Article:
However, for family peace, just be gracious and let her know how much you appreciate her gesture, but from now on, any parties, showers and wedding plans are only to be executed by you, your husband and your wedding planner (if you have one). Tell her since she gave the engagement party, that your family is planning the shower - this way you won't have any more surprises. And, this way your family won't be left out.
You and your hubby-to-be must stand your ground. It is not up to you to fight with his family or him with yours. You both must stick together and firmly state what you both want, and be in the company of your respective families together and be in agreement. This way, his family would only be mad at him and yours at you. Hopefully, you can lick this problem and enjoy the process of your wedding planning.
If all else fails, I would just elope with my closest friends and key family members to the islands or vegas.
Best of luck!
Thank you all. I guess the big issue at hand, that maybe I omitted is that his sister is 40, never married, and his mother, 60 just got married 2 years ago. Very small last minute wedding.
Also, maybe because I had all of my family and friends calling me afterwards saying they were sorry and upset that they missed my "engagement party" bothered me greatly.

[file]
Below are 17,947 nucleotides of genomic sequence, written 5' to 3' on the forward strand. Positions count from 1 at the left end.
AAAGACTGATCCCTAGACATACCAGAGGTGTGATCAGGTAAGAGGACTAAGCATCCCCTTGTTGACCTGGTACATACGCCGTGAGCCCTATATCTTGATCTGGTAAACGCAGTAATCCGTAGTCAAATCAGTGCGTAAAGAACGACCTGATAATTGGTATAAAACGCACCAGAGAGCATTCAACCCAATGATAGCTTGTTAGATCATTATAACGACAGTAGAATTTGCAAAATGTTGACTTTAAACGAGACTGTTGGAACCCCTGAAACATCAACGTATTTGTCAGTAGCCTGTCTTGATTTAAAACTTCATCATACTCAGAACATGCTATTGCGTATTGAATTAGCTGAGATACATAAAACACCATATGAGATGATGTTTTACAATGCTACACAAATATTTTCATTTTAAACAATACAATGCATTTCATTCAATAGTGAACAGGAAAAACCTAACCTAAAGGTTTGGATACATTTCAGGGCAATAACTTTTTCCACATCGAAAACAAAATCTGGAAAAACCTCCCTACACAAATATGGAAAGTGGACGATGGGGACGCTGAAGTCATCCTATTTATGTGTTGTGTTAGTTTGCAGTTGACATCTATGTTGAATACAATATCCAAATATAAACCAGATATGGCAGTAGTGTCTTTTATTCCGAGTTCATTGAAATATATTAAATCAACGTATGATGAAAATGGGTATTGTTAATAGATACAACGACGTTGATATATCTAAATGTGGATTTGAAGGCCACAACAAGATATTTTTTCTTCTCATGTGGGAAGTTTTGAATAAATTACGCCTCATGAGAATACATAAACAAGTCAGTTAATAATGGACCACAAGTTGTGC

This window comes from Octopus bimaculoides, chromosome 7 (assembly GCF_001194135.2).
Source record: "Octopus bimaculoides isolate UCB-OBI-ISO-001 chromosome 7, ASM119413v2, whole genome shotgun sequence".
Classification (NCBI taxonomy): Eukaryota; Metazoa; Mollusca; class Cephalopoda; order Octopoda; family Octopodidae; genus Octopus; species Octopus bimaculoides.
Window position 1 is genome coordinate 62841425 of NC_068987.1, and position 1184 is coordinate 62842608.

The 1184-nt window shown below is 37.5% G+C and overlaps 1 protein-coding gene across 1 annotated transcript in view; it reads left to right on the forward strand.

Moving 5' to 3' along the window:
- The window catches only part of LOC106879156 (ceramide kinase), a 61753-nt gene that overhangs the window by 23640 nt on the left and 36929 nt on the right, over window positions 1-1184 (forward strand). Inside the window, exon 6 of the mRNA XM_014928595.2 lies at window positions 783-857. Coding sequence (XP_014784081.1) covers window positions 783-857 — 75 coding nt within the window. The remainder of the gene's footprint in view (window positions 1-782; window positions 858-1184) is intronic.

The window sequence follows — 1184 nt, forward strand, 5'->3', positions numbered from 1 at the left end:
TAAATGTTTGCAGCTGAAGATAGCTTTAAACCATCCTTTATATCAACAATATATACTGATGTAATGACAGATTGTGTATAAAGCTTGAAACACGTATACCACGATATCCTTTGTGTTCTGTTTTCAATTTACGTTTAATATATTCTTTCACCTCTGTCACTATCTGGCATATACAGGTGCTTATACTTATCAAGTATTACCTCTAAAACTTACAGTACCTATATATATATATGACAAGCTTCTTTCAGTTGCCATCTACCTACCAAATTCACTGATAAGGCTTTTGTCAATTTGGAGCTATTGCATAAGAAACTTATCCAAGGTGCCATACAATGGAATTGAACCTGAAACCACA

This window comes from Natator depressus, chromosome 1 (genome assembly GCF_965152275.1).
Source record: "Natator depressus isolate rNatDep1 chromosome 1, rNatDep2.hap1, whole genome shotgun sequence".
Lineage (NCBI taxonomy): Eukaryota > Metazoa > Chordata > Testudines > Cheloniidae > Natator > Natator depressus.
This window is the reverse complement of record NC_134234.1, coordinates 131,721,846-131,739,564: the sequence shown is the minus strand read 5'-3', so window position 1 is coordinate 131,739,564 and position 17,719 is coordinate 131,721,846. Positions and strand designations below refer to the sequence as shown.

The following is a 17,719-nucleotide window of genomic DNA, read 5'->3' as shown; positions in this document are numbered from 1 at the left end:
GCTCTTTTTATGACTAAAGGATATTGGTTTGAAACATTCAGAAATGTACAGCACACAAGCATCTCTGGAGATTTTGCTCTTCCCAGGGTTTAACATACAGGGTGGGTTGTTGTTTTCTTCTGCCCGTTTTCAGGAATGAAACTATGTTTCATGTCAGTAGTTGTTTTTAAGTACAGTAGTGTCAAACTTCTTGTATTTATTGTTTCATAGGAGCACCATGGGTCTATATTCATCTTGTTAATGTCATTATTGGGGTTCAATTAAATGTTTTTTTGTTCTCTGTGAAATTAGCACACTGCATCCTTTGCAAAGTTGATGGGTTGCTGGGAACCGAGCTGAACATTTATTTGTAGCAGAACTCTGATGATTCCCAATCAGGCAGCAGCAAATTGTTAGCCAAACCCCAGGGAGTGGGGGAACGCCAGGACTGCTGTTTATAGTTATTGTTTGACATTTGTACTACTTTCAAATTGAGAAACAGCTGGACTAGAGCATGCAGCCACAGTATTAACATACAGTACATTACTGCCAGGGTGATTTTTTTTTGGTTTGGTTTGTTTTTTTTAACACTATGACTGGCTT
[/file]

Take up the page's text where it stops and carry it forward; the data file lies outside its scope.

His sister knew my fiance, myself and my parents were already planning our engagement party.
The issue at hand is that these people are trying to live through me. They have nothing positive in their life so they are and always have tried to take things from me. It is true, misery enjoys company. It is over and done with now, going forward my fiance and I will discuss what we need to do and how much to involve the rest of his family. They have taken so much from me the last 5 years and we will be putting down boundaries.
August 27, 2010
You can pick and choose what they can "do to help." For example, "Me and (fiance) are doing all the plans, but I would love for the both of you to help pick out flowers, limo or party favors." (Something that is easy). This way they will feel important, have some say, and you and your family can do the rest.
I can relate to the no respect aspect my fiances mom and sister hates me and I dont know why His sister doesnt understand when you have a kid things change she's 17 years old and doesnt understand that its not about her. to the point that neither one of them are coming to our wedding.
October 11, 2010
I've had issues with my inlaws. but then i think. I'm not going to be marrying them im marring my fiance
March 6, 2013
At least you get an engagement party and your engagement is being aknowladged..